You cannot recall the last time you apologized to opposing counsel, co-counsel, a client, or a court for anything at all.

You fail to alert opposing counsel before sending a harsh letter of the underlying problem that necessitates the harsh tone.

You tell the receptionist to “put it in voice mail” more often than you say “put it through.”

There are lawyers in town that avoid you.

There are lawyers in town that you avoid.

There are either (i) lawyers in town that avoid you; or (ii) lawyers in town that you avoid but (iii) you have not reached out to them to repair the relationship.

V Community Involvement

We recognize that the practice is a learned profession to be conducted with dignity, integrity and honor dedicated to the service of clients and public good.

Stated another way, you might be acting unprofessionally if:

All your pro bono cases turned out that way unexpectedly.

You believe that community involvement is a really good idea but leave it to someone else to handle.•

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  1. Bill Satterlee is, indeed, a true jazz aficionado. Part of my legal career was spent as an associate attorney with Hoeppner, Wagner & Evans in Valparaiso. Bill was instrumental (no pun intended) in introducing me to jazz music, thereby fostering my love for this genre. We would, occasionally, travel to Chicago on weekends and sit in on some outstanding jazz sessions at Andy's on Hubbard Street. Had it not been for Bill's love of jazz music, I never would have had the good fortune of hearing it played live at Andy's. And, most likely, I might never have begun listening to it as much as I do. Thanks, Bill.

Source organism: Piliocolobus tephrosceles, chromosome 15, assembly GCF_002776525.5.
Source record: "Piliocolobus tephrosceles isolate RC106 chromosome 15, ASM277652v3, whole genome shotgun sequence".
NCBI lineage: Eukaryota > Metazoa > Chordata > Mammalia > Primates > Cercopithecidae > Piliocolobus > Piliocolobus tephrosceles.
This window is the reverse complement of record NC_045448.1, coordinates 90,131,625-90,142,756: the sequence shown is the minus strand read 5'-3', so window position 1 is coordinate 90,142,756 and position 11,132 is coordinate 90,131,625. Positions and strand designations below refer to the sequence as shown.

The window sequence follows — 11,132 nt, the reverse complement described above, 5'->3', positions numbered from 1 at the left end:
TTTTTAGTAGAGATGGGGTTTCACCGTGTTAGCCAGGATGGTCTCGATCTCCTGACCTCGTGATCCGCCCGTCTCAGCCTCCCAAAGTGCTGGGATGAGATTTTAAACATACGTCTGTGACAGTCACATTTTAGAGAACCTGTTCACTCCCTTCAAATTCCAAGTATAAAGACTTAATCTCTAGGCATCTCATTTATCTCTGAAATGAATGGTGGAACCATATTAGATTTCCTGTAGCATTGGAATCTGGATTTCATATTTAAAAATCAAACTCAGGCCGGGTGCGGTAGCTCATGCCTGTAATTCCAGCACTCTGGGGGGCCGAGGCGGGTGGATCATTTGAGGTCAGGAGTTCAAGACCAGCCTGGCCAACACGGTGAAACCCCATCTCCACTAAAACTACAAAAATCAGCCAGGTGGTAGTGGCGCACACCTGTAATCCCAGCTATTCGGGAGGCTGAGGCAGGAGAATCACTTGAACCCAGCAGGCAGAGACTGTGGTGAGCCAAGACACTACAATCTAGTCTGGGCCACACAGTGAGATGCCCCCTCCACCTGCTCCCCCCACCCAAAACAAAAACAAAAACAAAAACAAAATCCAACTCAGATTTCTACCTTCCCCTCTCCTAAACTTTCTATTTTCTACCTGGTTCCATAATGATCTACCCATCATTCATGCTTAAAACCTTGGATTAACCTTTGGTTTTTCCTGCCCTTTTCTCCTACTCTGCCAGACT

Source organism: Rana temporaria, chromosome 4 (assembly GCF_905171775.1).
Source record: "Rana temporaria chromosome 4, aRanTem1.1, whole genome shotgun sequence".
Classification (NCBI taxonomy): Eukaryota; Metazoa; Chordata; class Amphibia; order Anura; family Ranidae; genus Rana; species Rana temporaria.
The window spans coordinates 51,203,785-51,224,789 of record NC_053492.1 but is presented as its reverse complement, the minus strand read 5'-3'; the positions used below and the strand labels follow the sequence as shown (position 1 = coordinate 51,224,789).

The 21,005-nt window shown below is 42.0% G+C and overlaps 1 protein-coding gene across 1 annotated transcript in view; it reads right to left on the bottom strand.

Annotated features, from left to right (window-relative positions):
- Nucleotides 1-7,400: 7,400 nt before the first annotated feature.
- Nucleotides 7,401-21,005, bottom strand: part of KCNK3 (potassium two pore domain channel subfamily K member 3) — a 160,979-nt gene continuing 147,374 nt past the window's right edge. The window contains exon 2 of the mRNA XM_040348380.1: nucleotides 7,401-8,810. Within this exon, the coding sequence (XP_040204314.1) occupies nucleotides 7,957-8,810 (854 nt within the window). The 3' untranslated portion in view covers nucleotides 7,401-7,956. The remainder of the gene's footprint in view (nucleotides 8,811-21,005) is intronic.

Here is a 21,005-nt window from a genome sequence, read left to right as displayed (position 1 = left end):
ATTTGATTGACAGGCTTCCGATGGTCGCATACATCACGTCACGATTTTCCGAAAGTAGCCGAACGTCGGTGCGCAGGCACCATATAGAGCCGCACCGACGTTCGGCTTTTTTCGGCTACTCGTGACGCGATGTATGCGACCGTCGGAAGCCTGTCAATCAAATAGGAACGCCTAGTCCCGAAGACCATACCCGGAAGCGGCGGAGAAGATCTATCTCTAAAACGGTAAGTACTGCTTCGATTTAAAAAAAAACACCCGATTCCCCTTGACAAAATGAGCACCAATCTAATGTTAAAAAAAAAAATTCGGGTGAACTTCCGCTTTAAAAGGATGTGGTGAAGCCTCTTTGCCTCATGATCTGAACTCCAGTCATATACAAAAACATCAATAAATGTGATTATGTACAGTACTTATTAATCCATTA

2. The child support award is many times what the custodial parent earns, and exceeds the actual costs of providing for the children's needs. My fiance and I have agreed that if we divorce, that the children will be provided for using a shared checking account like this one(http://www.mediate.com/articles/if_they_can_do_parenting_plans.cfm) to avoid the hidden alimony in Indiana's child support guidelines.

  3. Fiat justitia ruat caelum is a Latin legal phrase, meaning "Let justice be done though the heavens fall." The maxim signifies the belief that justice must be realized regardless of consequences.

  4. Indiana up holds this behavior. the state police know they got it made.

  5. Additional Points: -Civility in the profession: Treating others with respect will not only move others to respect you, it will show a shared respect for the legal system we are all sworn to protect. When attorneys engage in unnecessary personal attacks, they lose the respect and favor of judges, jurors, the person being attacked, and others witnessing or reading the communication. It's not always easy to put anger aside, but if you don't, you will lose respect, credibility, cases, clients & jobs or job opportunities. -Read Rule 22 of the Admission & Discipline Rules. Capture that spirit and apply those principles in your daily work. -Strive to represent clients in a manner that communicates the importance you place on the legal matter you're privileged to handle for them. -There are good lawyers of all ages, but no one is perfect. Older lawyers can learn valuable skills from younger lawyers who tend to be more adept with new technologies that can improve work quality and speed. Older lawyers have already tackled more legal issues and worked through more of the problems encountered when representing clients on various types of legal matters. If there's mutual respect and a willingness to learn from each other, it will help make both attorneys better lawyers. -Erosion of the public trust in lawyers wears down public confidence in the rule of law. Always keep your duty to the profession in mind. -You can learn so much by asking questions & actively listening to instructions and advice from more experienced attorneys, regardless of how many years or decades you've each practiced law. Don't miss out on that chance.